The letter, heavy with emotion and longing, reads like this: “[J]ust so many times, how I long for the Grotto . . . if I could go to the Grotto now then I think I could sing inside. I could be full of faith and poetry and loveliness and know more beauty, tenderness and compassion. This is soggy sentimentalism I know. Cold prayers from a hospital bed are just as pleasing to God as more youthful prayers from a Grotto on the lid of night.”
That letter forever connects its author, Dr. Tom Dooley, an ND student in the late 1940s, to the Notre Dame Grotto. It was written to then-president Father Theodore Hesburgh, CSC, in 1960 from Hong Kong, where Dooley was hospitalized for a recurrence of cancer that had attacked his spine.
Following Dooley’s death in 1961, his letter was distributed by The Associated Press and printed throughout the world. Later a duplicate of the letter, engraved on stainless steel and enclosed in a box with a Plexiglas top, was attached permanently to the kneeling rail of the Grotto.
It’s no secret that the Grotto has made a difference in the lives of countless students, alumni and campus visitors since its construction in 1896. A replica of the original Our Lady of Lourdes Grotto in Lourdes, France, the Grotto of Notre Dame has been a calming solace for thousands of students searching for spiritual guidance from the Virgin Mary. And the desire for the comfort of the Grotto, known as one of the most sacred spots on campus, doesn’t fade when students graduate.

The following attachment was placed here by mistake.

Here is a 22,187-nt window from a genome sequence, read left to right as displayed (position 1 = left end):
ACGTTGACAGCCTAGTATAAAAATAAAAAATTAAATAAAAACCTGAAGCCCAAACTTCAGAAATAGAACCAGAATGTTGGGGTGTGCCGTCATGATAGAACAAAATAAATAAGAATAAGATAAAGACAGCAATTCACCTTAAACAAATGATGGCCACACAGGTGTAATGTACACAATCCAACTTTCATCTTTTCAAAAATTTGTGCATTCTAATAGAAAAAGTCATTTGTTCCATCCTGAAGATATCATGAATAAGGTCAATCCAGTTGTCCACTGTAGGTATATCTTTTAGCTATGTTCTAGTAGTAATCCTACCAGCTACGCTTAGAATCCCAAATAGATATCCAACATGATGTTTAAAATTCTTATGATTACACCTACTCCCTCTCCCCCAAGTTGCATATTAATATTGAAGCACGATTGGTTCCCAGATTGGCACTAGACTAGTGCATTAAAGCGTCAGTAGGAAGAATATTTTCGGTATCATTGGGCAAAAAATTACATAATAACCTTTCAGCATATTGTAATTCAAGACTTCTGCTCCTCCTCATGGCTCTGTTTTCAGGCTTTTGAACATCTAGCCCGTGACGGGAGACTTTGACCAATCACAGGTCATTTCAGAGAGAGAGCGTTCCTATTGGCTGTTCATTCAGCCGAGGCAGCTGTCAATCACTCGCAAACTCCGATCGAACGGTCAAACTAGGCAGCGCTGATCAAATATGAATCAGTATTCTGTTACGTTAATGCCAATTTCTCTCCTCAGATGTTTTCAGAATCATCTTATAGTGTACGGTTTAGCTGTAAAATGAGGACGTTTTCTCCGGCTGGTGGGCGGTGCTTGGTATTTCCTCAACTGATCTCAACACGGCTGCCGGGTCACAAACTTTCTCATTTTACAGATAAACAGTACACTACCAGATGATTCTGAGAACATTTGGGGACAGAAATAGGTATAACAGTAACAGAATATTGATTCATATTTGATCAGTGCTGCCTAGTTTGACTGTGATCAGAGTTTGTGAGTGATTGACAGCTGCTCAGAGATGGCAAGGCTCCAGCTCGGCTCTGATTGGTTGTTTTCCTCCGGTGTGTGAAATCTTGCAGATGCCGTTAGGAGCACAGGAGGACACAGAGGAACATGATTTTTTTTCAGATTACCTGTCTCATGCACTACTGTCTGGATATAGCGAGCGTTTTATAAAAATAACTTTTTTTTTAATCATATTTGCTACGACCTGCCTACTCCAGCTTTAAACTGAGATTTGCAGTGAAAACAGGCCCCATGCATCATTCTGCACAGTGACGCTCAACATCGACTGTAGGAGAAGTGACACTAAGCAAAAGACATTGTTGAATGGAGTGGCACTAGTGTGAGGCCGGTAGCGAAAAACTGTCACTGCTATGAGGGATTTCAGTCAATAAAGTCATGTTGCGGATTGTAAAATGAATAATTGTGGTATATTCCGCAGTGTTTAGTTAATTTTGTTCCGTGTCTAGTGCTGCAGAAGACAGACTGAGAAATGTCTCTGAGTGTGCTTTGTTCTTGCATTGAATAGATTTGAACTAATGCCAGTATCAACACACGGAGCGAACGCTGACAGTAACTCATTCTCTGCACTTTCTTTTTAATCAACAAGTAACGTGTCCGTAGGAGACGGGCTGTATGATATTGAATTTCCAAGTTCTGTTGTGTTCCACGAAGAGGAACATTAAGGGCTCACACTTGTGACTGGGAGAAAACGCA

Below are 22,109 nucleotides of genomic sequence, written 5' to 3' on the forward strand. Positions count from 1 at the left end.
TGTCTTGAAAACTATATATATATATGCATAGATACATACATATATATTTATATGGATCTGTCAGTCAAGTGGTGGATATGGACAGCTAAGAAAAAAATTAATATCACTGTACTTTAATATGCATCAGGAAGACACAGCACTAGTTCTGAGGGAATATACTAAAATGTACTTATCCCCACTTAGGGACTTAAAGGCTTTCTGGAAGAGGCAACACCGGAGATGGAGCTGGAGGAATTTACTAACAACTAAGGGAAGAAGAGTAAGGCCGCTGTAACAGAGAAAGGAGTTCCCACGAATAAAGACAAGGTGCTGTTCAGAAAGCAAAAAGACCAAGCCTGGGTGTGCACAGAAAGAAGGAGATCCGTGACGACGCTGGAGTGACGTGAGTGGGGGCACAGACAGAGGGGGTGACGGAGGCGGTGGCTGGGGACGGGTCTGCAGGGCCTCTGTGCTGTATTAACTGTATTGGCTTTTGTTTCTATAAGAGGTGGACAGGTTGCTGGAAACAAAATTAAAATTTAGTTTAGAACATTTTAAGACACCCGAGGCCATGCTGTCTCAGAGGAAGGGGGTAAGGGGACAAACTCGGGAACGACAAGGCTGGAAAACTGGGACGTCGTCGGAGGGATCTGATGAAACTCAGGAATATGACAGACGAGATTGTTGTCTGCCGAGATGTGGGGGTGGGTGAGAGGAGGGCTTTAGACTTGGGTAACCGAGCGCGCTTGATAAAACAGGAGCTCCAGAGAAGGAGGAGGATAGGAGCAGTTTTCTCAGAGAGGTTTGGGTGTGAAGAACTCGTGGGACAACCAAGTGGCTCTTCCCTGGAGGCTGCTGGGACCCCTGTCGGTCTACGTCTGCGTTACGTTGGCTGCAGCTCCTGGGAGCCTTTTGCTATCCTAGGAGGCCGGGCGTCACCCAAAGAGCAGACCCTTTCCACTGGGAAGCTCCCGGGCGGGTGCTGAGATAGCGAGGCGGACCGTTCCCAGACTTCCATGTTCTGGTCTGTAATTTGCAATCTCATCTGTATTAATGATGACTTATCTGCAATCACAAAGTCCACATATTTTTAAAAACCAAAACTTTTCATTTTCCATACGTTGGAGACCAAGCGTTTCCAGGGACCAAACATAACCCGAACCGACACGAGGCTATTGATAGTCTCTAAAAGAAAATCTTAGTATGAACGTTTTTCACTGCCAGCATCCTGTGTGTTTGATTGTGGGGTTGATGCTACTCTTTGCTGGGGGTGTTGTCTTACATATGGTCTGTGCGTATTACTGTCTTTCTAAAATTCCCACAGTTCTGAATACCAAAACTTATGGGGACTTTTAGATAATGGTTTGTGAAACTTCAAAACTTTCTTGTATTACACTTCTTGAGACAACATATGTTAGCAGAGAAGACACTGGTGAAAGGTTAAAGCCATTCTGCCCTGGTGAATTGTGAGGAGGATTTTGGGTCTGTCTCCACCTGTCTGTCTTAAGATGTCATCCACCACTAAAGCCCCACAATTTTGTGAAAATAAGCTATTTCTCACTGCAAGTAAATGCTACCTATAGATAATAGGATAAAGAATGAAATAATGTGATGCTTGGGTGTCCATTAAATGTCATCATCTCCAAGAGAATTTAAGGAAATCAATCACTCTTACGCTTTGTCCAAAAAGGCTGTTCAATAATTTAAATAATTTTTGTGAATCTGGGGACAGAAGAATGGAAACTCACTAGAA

“Thousands of people pray every day at the Grotto — it’s hard to go by there and not see someone praying,” says Father Hesburgh.
Though some are at a loss to articulate the mystique of the Grotto, Hesburgh explains it like this: “Obviously, we can pray anywhere and everywhere, but there are certain shrines around the world, such as the Grotto in Lourdes, where people gather for prayer because they are very special places — places where often miracles have happened. We’ll never know what kinds of private miracles have happened in peoples’ lives because they prayed at the Grotto.”
So what about those people who are scattered across the country, or even around the world, who long for the serenity and comfort of the Grotto? Well, it turns out they can pray there, too — virtually.
Pray.nd.edu is a website the Notre Dame Alumni Association launched in 2007. It has been described as a sacred place where liturgical and Gospel readings reflect the current times, and where new inspirational thoughts and prayers, most of which are composed by Holy Cross priests, are updated daily. The site includes videos of serene campus scenes and also has a link where readers can submit Mass requests. Visitors are encouraged to submit prayer requests by email, and every week representatives from the Alumni Association light a special green candle at the Grotto on their behalf.
Since its launch, pray.nd.edu has had close to 350,000 visits and 7,000 prayer requests. People of all ages and backgrounds — including current students — visit pray.nd.edu every day. Some of them ask for prayers for others. Some use the site for meditation or prayer to focus their lives. Others simply want to keep the memory of their campus prayer life alive.